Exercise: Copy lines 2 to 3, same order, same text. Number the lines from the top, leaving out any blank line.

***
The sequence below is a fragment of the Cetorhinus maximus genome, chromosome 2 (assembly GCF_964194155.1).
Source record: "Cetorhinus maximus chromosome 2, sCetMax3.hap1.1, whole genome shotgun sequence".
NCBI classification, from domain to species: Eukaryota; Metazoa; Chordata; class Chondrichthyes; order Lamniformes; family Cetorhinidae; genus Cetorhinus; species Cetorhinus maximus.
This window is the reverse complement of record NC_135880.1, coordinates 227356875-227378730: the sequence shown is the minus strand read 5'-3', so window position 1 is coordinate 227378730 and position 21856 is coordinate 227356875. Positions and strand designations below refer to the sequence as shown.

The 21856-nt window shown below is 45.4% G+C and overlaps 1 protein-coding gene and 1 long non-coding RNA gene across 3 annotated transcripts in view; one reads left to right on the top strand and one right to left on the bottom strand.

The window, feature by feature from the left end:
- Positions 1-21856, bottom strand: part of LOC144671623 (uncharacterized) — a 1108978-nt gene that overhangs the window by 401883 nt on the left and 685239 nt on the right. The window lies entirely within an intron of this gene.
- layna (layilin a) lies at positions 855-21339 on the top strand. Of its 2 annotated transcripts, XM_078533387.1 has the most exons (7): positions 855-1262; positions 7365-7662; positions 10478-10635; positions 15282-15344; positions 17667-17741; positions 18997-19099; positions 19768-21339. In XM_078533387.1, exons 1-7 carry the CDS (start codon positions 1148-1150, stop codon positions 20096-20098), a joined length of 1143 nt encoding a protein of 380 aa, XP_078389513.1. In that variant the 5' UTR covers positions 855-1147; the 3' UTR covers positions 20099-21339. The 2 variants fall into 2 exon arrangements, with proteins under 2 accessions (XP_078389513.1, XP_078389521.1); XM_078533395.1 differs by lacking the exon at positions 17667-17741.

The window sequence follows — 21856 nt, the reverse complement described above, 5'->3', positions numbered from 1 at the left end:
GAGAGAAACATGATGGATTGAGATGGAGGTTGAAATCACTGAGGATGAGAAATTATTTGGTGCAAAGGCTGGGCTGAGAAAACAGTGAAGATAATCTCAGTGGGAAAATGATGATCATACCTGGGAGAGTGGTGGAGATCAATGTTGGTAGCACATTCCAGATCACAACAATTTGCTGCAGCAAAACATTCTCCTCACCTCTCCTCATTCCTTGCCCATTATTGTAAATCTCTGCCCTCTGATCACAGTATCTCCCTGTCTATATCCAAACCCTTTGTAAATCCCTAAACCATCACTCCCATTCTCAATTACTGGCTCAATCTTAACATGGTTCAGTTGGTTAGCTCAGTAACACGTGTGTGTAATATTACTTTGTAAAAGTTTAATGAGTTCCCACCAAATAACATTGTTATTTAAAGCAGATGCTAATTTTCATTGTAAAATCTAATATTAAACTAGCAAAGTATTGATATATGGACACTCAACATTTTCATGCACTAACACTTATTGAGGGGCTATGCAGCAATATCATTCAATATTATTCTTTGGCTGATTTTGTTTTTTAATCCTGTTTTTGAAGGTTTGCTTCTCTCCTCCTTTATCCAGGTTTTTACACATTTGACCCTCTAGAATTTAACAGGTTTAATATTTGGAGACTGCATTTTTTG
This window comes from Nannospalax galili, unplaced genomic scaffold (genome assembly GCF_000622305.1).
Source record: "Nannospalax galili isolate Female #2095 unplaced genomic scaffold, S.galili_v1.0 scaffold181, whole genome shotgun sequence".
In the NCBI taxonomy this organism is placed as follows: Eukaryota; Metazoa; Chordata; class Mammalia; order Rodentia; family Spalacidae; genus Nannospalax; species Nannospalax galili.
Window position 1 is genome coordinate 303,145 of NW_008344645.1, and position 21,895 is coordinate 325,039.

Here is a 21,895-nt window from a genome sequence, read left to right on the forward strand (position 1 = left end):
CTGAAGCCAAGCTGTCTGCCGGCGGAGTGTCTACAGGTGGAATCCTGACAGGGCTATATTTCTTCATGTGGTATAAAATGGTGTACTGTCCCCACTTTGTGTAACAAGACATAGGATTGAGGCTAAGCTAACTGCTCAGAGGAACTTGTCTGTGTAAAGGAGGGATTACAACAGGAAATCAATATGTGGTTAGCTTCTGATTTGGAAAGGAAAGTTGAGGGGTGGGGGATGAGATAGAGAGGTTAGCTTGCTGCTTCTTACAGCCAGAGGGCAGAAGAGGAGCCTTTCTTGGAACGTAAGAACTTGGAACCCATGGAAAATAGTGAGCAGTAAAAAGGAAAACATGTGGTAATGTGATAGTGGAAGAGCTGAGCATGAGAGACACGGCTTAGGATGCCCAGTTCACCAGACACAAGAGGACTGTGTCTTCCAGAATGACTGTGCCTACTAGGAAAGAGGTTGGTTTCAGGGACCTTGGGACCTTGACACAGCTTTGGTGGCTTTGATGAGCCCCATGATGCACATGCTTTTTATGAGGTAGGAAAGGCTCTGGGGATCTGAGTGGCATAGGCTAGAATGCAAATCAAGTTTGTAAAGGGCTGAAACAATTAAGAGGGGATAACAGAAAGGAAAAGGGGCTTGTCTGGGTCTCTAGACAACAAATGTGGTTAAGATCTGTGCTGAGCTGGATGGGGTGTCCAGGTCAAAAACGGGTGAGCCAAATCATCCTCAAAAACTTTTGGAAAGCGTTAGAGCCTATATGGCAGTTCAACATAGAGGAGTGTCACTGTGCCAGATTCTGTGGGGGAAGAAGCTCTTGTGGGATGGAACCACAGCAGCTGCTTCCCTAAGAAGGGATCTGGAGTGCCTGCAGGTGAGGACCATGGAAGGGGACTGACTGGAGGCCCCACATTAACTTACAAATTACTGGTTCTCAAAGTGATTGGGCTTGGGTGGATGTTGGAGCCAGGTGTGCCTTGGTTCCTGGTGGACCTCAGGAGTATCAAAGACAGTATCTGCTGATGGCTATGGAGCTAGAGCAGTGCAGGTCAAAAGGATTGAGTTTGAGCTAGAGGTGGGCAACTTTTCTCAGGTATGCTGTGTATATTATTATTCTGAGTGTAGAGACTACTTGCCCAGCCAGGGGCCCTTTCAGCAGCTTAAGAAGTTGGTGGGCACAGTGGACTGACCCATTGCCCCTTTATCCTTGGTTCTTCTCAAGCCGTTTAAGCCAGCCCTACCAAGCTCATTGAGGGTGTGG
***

Source record: "Cetorhinus maximus chromosome 2, sCetMax3.hap1.1, whole genome shotgun sequence".
NCBI classification, from domain to species: Eukaryota; Metazoa; Chordata; class Chondrichthyes; order Lamniformes; family Cetorhinidae; genus Cetorhinus; species Cetorhinus maximus.